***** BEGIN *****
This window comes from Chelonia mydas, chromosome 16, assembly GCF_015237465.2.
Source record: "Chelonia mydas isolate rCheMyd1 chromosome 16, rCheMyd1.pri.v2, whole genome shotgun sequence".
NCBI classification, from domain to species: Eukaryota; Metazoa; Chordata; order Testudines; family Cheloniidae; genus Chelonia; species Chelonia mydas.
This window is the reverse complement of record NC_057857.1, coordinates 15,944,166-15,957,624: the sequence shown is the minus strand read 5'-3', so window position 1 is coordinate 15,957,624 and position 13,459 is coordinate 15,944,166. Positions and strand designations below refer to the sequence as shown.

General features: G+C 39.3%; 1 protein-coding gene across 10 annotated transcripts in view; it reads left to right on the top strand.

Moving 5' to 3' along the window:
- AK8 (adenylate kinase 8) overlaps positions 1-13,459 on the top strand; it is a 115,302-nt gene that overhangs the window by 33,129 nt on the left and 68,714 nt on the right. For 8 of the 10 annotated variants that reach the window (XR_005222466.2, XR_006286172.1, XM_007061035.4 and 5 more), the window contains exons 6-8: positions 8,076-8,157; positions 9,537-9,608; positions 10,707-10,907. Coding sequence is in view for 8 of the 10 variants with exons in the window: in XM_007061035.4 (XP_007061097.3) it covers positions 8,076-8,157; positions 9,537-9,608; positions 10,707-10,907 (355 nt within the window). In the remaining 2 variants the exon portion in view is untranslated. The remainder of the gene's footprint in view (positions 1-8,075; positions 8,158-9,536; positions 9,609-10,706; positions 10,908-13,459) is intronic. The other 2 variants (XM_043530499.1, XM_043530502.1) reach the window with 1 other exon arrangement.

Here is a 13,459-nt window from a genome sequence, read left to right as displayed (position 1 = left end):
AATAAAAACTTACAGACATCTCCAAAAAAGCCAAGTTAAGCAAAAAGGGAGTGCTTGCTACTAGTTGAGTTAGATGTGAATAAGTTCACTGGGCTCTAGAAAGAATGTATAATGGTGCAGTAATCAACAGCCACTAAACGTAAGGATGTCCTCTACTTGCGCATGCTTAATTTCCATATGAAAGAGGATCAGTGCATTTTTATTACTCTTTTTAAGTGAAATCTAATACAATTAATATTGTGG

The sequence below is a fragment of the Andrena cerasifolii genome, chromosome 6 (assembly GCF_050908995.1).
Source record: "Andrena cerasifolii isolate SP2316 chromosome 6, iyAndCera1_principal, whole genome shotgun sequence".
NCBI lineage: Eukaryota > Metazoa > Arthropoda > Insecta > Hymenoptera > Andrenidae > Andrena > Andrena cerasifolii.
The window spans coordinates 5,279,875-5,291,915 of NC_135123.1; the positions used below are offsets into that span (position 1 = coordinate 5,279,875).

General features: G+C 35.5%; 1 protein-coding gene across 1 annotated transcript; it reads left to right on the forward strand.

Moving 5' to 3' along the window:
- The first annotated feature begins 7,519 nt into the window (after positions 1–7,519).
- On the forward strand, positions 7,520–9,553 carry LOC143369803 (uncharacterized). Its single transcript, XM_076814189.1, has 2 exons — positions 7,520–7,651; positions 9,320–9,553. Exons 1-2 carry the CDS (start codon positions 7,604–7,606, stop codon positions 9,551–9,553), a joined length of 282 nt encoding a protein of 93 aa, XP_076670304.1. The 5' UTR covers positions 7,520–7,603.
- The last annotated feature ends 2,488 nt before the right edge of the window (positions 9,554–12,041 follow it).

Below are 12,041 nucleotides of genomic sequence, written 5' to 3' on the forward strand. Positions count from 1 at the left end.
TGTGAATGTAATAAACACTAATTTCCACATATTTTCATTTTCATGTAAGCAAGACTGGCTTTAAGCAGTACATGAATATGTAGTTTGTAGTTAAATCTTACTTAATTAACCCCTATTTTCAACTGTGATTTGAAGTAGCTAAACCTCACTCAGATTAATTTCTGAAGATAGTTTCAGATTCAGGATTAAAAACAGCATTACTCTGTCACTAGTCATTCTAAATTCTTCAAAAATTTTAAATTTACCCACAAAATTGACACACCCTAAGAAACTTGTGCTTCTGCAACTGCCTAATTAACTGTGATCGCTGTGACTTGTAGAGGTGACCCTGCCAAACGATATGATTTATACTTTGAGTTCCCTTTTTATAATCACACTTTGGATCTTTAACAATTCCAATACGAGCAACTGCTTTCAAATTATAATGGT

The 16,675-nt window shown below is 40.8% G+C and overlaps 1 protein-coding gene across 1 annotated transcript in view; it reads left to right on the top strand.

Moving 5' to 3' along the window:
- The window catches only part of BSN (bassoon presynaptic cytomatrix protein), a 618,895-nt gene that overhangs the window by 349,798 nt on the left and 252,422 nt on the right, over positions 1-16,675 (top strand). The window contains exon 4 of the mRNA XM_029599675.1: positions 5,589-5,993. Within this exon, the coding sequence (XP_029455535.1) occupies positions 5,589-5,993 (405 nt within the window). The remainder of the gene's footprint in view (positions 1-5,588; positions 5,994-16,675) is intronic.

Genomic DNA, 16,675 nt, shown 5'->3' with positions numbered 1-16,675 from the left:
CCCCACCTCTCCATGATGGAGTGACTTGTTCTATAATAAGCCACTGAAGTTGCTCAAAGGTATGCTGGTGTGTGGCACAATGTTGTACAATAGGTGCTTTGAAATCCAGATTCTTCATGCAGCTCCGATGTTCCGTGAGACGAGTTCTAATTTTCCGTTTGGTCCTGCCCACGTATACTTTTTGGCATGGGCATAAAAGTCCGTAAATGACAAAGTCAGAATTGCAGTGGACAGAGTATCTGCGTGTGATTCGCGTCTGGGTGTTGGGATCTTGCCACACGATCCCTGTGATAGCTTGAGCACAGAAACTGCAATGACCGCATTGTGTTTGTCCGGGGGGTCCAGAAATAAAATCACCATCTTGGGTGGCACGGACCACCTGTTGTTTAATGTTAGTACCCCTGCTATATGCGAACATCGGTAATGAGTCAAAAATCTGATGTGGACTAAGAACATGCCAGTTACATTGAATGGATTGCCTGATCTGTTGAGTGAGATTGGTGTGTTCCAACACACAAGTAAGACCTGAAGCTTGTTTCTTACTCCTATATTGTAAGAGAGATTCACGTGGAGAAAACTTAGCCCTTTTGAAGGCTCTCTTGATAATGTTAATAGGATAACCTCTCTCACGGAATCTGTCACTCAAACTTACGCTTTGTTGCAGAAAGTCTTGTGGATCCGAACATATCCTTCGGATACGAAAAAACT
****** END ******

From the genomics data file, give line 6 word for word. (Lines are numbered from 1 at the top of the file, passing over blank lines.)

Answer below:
Moving 5' to 3' along the window: